Party Guest: [to Bobby] Unrequited love kills more people a year than tuberculosis.
4. Unique Story-telling
No-one in the movies tells a story quite like Woody Allen in his elder statesman years. It’s thoroughly American. Profoundly Jewish. Shot through with European. Café Society has the voice-over of the early faux-documentary films (e.g. Take the Money and Run), performed by the ageing voice of the writer-director, rich and literary but still restrained and judicious. It has that distinctive Allen thing of having a young Woody avatar – there’s an aspect of Eisenberg’s performance which is reproducing Woody’s screen persona – much like Owen Wilson’s excellent performance in that other fabulous late bloom that was Midnight in Paris – yet he transcends it to produce a poignant and memorable lead character living a poignant and terrible love.
Narrator: Life is a comedy written by a sadistic comedy writer.
As an antidote to Anton Corbijn’s terrible film ‘Life’ which I’ve just been watching (stijck to the stijlls Anton) here are a couple of photos/stills of James Dean by Dennis Stock and others to help me remember why he seared…
The Big Short
20,000 Days on Earth
The Wolf of Wall Street
Silver Linings Playbook
Midnight in Paris
Compared to the Best Picture Oscar:
2014 Birdman – one of the worst movies I’ve ever seen, hated it
2013 12 Years a Slave – a worthy winner from Film4
2012 Argo – well done with a great turn from Alan Arkin
2011 The Artist – gimmicky but fun
2010 The King’s Speech – solid
2009 The Hurt Locker – admirably visceral
Compared to the Best Film BAFTA:
2014 Boyhood – a worthy winner for its innovation
2013 12 Years a Slave – proud that Brits & Film4 told this story to America
2012 Argo – with hindsight, Zero Dark Thirty may be the more enduring nominee
2011 The Artist – at least an imaginative choice for winner
2010 The King’s Speech – solid in a very British way
2009 The Hurt Locker – just not my cup of entertainment tea
It’s that end of the year time when lists beckon. I’ll be doing my annual list of the best of the year in the next 36 hours or so but before I embark on that I was out with my youngest nephew the night before last and he showed me his Top 10 Films list on his Christmas-new iPod Touch (he’s got very refined taste for an 11 year old and I liked most of his choice which included great American indies like The Way Way Back) so I took the opportunity to jot down my Top 10 on my phone. Not an easy task once you get thinking (so I’m including my bubbling under list with a view to expanding it to my Top 20).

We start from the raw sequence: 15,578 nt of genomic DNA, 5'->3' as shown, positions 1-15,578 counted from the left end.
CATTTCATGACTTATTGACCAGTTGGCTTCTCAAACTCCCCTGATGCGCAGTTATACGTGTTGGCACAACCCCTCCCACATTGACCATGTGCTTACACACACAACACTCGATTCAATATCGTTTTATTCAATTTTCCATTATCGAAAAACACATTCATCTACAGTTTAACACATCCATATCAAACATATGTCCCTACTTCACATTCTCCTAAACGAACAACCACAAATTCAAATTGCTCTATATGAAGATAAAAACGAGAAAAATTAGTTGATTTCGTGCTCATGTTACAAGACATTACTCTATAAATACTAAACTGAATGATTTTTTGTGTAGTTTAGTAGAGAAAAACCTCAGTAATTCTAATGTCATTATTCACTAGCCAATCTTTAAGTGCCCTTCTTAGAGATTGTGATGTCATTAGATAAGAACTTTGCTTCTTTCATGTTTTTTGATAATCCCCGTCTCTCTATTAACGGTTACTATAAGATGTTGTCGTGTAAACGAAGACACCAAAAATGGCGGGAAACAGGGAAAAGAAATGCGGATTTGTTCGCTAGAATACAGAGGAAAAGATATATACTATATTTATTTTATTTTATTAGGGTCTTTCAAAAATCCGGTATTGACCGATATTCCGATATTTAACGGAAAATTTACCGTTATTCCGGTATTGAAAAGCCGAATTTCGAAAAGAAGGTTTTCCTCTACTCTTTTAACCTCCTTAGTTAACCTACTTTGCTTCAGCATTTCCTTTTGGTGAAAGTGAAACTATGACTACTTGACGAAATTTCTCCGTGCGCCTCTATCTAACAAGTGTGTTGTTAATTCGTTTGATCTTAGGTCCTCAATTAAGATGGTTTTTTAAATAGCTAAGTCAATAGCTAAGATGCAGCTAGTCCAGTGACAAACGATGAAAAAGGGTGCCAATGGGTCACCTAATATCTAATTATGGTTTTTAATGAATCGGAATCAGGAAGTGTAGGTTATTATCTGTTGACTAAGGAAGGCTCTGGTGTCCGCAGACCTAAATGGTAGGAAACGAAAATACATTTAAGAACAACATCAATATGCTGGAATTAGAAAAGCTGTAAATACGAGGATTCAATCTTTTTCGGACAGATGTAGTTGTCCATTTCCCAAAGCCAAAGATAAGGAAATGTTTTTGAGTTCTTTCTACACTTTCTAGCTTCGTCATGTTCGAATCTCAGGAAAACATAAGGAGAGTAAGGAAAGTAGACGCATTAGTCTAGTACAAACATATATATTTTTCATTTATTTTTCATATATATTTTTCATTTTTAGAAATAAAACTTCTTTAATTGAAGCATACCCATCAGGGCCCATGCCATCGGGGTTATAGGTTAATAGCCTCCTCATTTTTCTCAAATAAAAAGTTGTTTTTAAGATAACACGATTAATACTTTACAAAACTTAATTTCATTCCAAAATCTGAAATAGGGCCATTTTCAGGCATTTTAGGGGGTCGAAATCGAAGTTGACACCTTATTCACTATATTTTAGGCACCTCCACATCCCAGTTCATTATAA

1 Modern Times
2 Apocalypse Now
3 Blazing Saddles
4 City Lights
5 The Godfather
6 The Big Chill
7 Ferris Bueller’s Day Off
8 My Life as a Dog
9 The Big Short
10 The Wolf of Wall Street
- The 39 Steps
- The Unbelievable Truth
- Blow Up
- La Haine
- The Breakfast Club
I Know Where I’m Going
- Black Narcissus
- The Godfather 2
- Pulp Fiction
- Inglourious Basterds
- 20,000 Days on Earth
- Romeo & Juliet
- Mississippi Burning
- West Side Story
- Silver Linings Playbook
I’ve been thinking about updating some of the lists that punctuate this blog (usually around Christmas when I’ve got a bit of time on my hands and am in a playful as well as reflective mood) so I’ve gathered a few here by way of preparation…
Blasts from the Pasts (musicians)
Doing the Box 1 (singles)
I’m thinking of doing next a Best Movies list and revisting Best Songs.
Today’s first day for me at DocFest 2015 has been dominated by music which is at it should be in the home of Joe Cocker, Comsat Angels, Heaven 17 and The Human League. I headed North in time to chair a lunchtime session in the uber-Victorian town hall on the current state of play of music films and rock docs. We had something of a supergroup on the panel, the Cream of the cream, including:
- Brett Morgen, director of Cobain: Montage of Heck and the Stones documentary Crossfire Hurricane
- Paul Viragh, writer of the Ian Dury movie Sex & Drugs & Rock’n’Roll
- Jessica Edwards, director of Mavis, a new documentary about Mavis Staples
- Julia Nottingham, producer of the surprisingly romantic The Possibilities Are Endless about Edwyn Collins and his wife, representing Pulse Films who made my favourite film (scripted or unscripted) of last year, Film4’s 20,000 Days on Earth, featuring Nick Cave
- Chris Wilson, producer of Hotel California, centred on Crosby, Stills, Nash & Young and the rest of the 70s Laurel Canyon set
We covered a fair bit of ground including the reimagining of music docs in the form of films like Pulse’s The Possibilities Are Endless; Brett’s technique of cutting and designing the audio track first (particularly evident in his The Kid Stays In The Picture film about Robert Evans); films inspired by magical live experiences and made by fans; the commonalities between scripted drama about musicians and music docs; the opportunities in theatrical releases with a cinematic approach versus those in TV.